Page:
Sanjay Nath: This fund has been coming sometime. If you look at the first fund it was $15 million into 60 companies; the second one was pre-Series A funding of $60 million in 40-45 companies, and this third fund which is north of $100 million, will be into 30 companies. The focus is on making pre-Series A and Series investments and looking at 10-15 percent stake. 

The fund has evolved with the market. For example, the same founders who raised Rs 3 crore to Rs 4 crore in 2010-2011 want to raise a few million dollars now and have a runway for 18 months. Thus, the fund size has to be larger to reflect the new change. 

But the challenge is, while you might become larger how do you ensure that your DNA remains the same? How do you retain the agility and founder friendliness of a seed fund?  It isn’t just about the investments; it is about how we can help the founder.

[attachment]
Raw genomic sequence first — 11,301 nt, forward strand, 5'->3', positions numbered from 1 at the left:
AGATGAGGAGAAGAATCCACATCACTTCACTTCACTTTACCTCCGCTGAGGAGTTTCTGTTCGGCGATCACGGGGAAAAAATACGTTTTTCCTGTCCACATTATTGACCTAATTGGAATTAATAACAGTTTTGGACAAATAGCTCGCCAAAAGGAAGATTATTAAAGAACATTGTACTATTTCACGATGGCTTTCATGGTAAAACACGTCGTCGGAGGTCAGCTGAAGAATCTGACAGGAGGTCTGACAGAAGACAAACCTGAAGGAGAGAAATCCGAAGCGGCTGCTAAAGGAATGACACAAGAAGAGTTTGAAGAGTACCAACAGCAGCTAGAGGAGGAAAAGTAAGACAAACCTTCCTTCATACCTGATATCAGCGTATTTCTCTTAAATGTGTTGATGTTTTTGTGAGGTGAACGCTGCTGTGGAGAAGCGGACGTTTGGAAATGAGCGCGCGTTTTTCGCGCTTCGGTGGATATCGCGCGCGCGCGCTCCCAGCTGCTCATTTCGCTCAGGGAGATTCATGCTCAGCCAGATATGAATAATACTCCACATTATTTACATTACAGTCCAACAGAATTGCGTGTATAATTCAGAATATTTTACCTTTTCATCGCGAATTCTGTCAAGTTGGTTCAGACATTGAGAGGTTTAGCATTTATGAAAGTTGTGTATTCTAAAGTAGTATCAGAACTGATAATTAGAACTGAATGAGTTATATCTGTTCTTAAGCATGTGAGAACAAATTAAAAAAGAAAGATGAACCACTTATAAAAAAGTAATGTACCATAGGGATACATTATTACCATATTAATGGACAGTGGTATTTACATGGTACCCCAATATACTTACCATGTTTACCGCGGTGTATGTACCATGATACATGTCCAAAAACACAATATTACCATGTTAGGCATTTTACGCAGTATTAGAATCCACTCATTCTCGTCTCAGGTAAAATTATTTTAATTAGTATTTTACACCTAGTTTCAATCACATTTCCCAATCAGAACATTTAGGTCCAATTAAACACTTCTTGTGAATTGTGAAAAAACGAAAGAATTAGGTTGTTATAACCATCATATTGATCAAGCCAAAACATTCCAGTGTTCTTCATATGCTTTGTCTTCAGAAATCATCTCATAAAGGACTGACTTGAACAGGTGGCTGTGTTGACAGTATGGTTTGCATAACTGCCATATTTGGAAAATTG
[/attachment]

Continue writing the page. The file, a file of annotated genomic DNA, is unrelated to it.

YS: What can be expected from Fund III?

SN: It will be an extension of our playbook. In the investment side we saw that earlier it was a broad focus on either B2B or consumer startups. Today, there are segments within these two. The consumption story has played out deeper with Indian language content today, and deep tech has seen evolution in robotics, life sciences, biotech dronetech, spacetech, and autonomous vehicles. There are sub markets and sectors. 

Today’s generation looks at problems deeper and wants to solve them and cares about them. They are looking to solve tough problems. 

The next decade looks positive for a multiple reasons: the quality of talent, and maturity of the market. There is a strong business confidence in the country. 

Fund III will continue to back early-stage startups focusing on the ​two distinct opportunity sets that India offers: opportunities that leverage the mobile-led explosion of the Indian digital-first economy, and Indian engineering and science translated to global market opportunities.